On Saturday, June 4, 2016 at 10 am, the city of Lowell will dedicate the intersection of Jackson and Canal Streets to David H. McNerney, a Lowell native who was awarded the Congressional Medal of Honor in Vietnam.
David H. McNerney was born in Lowell on June 2, 1931 and lived on Wilder Street for several years until his family moved to Ohio and then Texas. David enlisted in the US Navy in 1949, serving until 1954. That same year, he enlisted in the US Army. In 1962, he was among the first US military advisors sent to Vietnam. Following a second tour in Vietnam, he was assigned to Fort Lewis, Washington, to train soldiers headed to Vietnam. After months of training Company A, 1/8 Infantry, 4th Infantry Division, McNerney volunteered to return to Vietnam a third time as Company A’s First Sergeant.
On March 22, 1967, the company was ambushed by a much larger North Vietnamese force. For his heroism during that desperate battle, David McNerney was awarded the Congressional Medal of Honor. Here is his citation:
1st Sgt. McNerney distinguished himself when his unit was attacked by a North Vietnamese battalion near Polei Doc. Running through the hail of enemy fire to the area of heaviest contact, he was assisting in the development of a defensive perimeter when he encountered several enemy at close range. He killed the enemy but was painfully injured when blown from his feet by a grenade. In spite of this injury, he assaulted and destroyed an enemy machinegun position that had pinned down 5 of his comrades beyond the defensive line. Upon learning his commander and artillery forward observer had been killed, he assumed command of the company. He adjusted artillery fire to within 20 meters of the position in a daring measure to repulse enemy assaults. When the smoke grenades used to mark the position were gone, he moved into a nearby clearing to designate the location to friendly aircraft. In spite of enemy fire he remained exposed until he was certain the position was spotted and then climbed into a tree and tied the identification panel to its highest branches. Then he moved among his men readjusting their position, encouraging the defenders and checking the wounded. As the hostile assaults slackened, he began clearing a helicopter landing site to evacuate the wounded. When explosives were needed to remove large trees, he crawled outside the relative safety of his perimeter to collect demolition material from abandoned rucksacks. Moving through a fusillade of fire he returned with the explosives that were vital to the clearing of the landing zone. Disregarding the pain of his injury and refusing medical evacuation 1st Sgt. McNerney remained with his unit until the next day when the new commander arrived. First Sgt. McNerney’s outstanding heroism and leadership were inspirational to his comrades. His actions were in keeping with the highest traditions of the U.S. Army and reflect great credit upon himself and the Armed Forces of his country.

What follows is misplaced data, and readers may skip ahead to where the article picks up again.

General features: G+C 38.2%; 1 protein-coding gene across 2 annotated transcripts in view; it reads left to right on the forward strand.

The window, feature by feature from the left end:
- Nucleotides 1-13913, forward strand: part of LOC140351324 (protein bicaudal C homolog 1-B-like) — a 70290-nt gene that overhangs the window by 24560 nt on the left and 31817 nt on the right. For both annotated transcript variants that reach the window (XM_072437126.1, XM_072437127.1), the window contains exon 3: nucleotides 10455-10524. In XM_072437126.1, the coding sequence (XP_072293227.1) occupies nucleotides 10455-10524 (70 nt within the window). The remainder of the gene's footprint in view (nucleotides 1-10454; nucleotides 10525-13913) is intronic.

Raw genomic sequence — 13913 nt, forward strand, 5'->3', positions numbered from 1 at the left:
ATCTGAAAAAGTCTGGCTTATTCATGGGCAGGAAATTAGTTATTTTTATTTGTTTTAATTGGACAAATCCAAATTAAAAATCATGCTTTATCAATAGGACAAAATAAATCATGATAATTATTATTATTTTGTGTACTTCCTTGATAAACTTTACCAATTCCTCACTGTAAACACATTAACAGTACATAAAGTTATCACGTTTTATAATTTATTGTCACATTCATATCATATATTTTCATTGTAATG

McNerney returned to Vietnam for a fourth tour and then retired from the Army in 1969. Besides the Medal of Honor, he was awarded the Bronze Star four times and the Purple Heart twice. After the Army, McNerney joined the US Customs Service at the Port of Galveston and lived in a suburb of Houston. He retained close ties to his relatives in Lowell and visited the city often, especially after his retirement from the Customs Service. David H. McNerney died in 2010. He is buried in the US Veterans Cemetery in Houston, Texas.
Although McNerney Square is being names specifically for David, it would be appropriate to consider it McNerney Family Square because of the outstanding military records of David’s relatives.
David’s father, Edward McNerney was born in Lowell in 1896, living on Worthen Street and then Middlesex Street. With America’s entry into World War One, Edward enlisted in the US Army and was soon made First Sergeant of Company K, 104th Infantry Regiment, 26th (Yankee) Division. He saw much combat and was awarded the Distinguished Service Cross, the Silver Star, two Purple Hearts and the French Croix de Guerre.
Edward’s oldest child (and David’s sister), Ruth, was a nurse in the US Army during World War Two. The eldest son, Edward, served in the US Navy during World War Two and saw significant action in the Pacific Theater as an electrician’s mate on the submarine USS Dace which was attacked by Japanese depth charges more than 40 times. The youngest of Edward McNerney’s children, Richard, flew more than 200 combat missions in Vietnam as a US Navy fighter pilot. Numerous other members of the McNerney family from previous and successive generations have served and continue to serve in the military forces of the United States.
So next Saturday at 10 am at the intersection of Jackson and Canal Street, right alongside Mill No. 5 and across from the future site of the Lowell Judicial Center, the city of Lowell will dedicate McNerney Square. Everyone is invited to attend.